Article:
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Eccentric J00:12:56

If I run that with clj -A:repl:rebl I get EOF while reading. Based on trial and error it seems to have to do with the middleware line

Eccentric J00:12:25

Further tests point to wanting two things in middleware

Eccentric J00:12:36

But it works with either one

Eccentric J00:12:21

Oh, had to comma separate them


The "Corfield Comma" to the rescue... 🙂

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Ali Ebadian11:12:12

Hi again, here with another basic question. Why is this wrong? (let [mapa {a: "s"} mapb {:b "f"}] (println("Hello")))

Ali Ebadian11:12:37

can we not use maps in let statements?


maybe a typo? you have colon as the last char in the key in {a: "s"} you probably want {:a "s"}

Ali Ebadian11:12:40

damn it, I knew it was too early on Saturday to learn Clojure


And also you should have just (println "Hello")


Now you do it like it's not a lisp


I know this works but should anyone ever do it?

(->> [a b]
  (for [a [:a :b :c]
        b (range 3)]))


Writing symbols that are in a different scope before macroexpansion.


that seems very confusing for later readers

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Hey, guys, how can I get rid of these lines after REPL starts?

WARNING: An illegal reflective access operation has occurred
WARNING: Illegal reflective access by mranderson048.orchard.v0v3v0.dynapath.v0v2v5.dynapath.defaults$eval2132$fn__2133 to method


@mfikes thanks, I'll look


Hello there, I'm currently learning clojure I'm doing exercises on, and have a question about partial application of functions: If I have a function that accepts arguments [a b], how can I partially apply argument b, so I get a function expecting only argument a ?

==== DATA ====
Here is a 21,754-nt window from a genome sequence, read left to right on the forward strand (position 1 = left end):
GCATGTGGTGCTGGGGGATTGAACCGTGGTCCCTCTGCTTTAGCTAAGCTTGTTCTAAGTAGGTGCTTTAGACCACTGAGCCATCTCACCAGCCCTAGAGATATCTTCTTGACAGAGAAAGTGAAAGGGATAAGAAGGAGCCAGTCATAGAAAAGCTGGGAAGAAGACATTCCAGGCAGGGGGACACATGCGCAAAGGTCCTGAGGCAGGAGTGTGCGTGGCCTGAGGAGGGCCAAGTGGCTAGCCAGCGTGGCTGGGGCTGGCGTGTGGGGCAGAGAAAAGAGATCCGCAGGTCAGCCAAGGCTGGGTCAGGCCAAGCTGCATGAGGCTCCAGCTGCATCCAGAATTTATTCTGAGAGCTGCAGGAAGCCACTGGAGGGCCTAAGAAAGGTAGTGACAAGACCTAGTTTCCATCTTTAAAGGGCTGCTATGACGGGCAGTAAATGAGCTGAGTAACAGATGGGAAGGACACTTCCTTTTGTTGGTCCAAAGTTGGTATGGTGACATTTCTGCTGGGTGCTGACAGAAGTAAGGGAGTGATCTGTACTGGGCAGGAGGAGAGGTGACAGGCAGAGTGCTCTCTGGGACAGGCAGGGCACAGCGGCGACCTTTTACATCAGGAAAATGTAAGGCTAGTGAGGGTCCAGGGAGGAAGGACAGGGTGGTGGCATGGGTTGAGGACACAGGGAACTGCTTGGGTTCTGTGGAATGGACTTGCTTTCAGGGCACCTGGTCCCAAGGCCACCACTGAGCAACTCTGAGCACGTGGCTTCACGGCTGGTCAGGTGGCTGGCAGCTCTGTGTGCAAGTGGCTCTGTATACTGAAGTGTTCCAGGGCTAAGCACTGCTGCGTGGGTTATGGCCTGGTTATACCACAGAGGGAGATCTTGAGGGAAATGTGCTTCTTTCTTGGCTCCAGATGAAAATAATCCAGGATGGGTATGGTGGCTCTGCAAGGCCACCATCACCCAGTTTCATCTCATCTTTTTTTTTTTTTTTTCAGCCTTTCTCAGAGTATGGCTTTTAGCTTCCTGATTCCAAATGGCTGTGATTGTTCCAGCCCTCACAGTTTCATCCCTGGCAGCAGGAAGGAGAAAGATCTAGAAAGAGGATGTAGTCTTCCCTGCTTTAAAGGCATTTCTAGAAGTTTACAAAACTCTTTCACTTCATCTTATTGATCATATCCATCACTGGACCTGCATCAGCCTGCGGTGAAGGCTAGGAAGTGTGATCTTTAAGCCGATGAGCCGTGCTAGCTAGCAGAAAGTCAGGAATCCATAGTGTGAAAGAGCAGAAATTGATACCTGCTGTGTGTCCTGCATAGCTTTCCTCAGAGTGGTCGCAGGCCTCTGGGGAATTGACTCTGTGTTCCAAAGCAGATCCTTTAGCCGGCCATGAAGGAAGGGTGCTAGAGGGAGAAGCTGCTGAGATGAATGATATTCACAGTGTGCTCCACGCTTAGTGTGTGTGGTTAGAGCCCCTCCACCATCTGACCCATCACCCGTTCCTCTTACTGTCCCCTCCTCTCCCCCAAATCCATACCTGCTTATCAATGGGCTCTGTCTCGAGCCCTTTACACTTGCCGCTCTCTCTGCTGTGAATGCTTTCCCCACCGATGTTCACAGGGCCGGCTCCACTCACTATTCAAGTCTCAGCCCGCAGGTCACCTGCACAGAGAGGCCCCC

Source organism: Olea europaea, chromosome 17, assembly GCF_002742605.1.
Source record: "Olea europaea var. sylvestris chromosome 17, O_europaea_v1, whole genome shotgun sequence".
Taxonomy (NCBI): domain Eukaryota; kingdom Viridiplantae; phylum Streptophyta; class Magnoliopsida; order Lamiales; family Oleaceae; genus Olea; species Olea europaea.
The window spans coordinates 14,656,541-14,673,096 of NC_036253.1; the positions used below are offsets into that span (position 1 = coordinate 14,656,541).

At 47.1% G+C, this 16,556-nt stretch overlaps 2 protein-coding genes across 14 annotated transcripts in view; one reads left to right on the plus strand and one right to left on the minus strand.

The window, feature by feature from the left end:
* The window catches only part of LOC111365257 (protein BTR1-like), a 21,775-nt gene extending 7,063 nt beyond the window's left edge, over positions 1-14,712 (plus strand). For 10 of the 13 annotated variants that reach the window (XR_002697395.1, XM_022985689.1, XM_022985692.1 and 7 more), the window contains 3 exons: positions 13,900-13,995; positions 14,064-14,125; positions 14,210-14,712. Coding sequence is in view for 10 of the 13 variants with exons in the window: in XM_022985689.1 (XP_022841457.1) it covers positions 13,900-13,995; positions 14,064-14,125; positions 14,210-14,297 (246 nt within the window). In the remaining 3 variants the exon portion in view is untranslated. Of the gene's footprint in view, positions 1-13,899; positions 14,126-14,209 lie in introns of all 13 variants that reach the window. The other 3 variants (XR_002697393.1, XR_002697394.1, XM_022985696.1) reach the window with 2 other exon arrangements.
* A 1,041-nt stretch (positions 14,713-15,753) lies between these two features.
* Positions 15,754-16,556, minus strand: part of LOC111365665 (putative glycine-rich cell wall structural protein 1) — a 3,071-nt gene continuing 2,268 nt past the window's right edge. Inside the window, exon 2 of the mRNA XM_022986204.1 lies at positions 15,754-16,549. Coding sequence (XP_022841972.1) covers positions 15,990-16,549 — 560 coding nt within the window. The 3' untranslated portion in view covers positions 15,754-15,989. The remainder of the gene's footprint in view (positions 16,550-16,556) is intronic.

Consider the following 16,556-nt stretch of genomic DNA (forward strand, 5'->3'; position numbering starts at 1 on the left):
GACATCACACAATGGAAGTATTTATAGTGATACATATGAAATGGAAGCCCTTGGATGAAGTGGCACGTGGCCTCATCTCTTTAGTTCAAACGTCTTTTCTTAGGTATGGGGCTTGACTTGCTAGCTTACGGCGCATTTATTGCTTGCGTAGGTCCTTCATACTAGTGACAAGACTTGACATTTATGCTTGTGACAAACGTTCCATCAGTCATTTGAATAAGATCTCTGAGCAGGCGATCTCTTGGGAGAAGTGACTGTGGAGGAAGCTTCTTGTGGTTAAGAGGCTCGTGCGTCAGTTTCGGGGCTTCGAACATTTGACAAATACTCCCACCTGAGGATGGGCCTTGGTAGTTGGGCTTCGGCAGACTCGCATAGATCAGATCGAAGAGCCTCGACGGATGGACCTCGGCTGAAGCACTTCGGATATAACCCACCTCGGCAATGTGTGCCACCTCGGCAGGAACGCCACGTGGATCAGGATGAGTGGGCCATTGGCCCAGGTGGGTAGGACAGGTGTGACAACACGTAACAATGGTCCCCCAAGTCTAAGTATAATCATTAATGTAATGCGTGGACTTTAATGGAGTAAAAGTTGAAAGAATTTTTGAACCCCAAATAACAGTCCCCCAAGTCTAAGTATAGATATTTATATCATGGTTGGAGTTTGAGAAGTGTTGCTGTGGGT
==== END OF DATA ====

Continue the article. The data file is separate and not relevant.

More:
you can use an anonymous function


(defn add [a b] (+ a b))

(fn [a] (add a 2))
;; => returns a function of only `a`

#(add % 2)
;; => same as above, short-hand syntax


oh ok, so no placeholders available in the language


that's ok, thanks a lot !


sure thing. I think most people would use #() if they needed a quick partial application


great, thanks! I go this way 🙂


@toxnico check out the core function "partial"


@dpsutton thanks, that's what I did, but partial does not allow to apply second argument only, and leave the first unapplied.


Yeah I read that right after I mentioned partial :) sorry about the noise

Christian Pekeler19:12:17

1. The Little Schemer book 2. Clojure Koans exercises 3. Getting Clojure book 4. What’s the best next step to learn? Anything that’s more focussed on design/architecture than the previous three?

Eric Ervin19:12:01

Web Development with Clojure: Build Bulletproof Web Apps with Less Code

Eric Ervin19:12:25

I feel like I'm really making progress when I've got to "Hello http request" in any language


Since SICP was mentioned and you specifically stated "design/architecture", you should definitely take a look at How to Design Programs. It's Scheme (but you came from Little Schemer), and many believe it to be more approachable and digestible than SICP.

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Lucas Barbosa19:12:46

@christian239 One of my best readings on that topic was Structure and Interpretation of Computer Programs

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@christian239 Take a look at Clojure Applied -- although it may be a big step up from Getting Clojure (hard for me to tell at this point -- been years since I started with Clojure and a lot of these books weren't around then).

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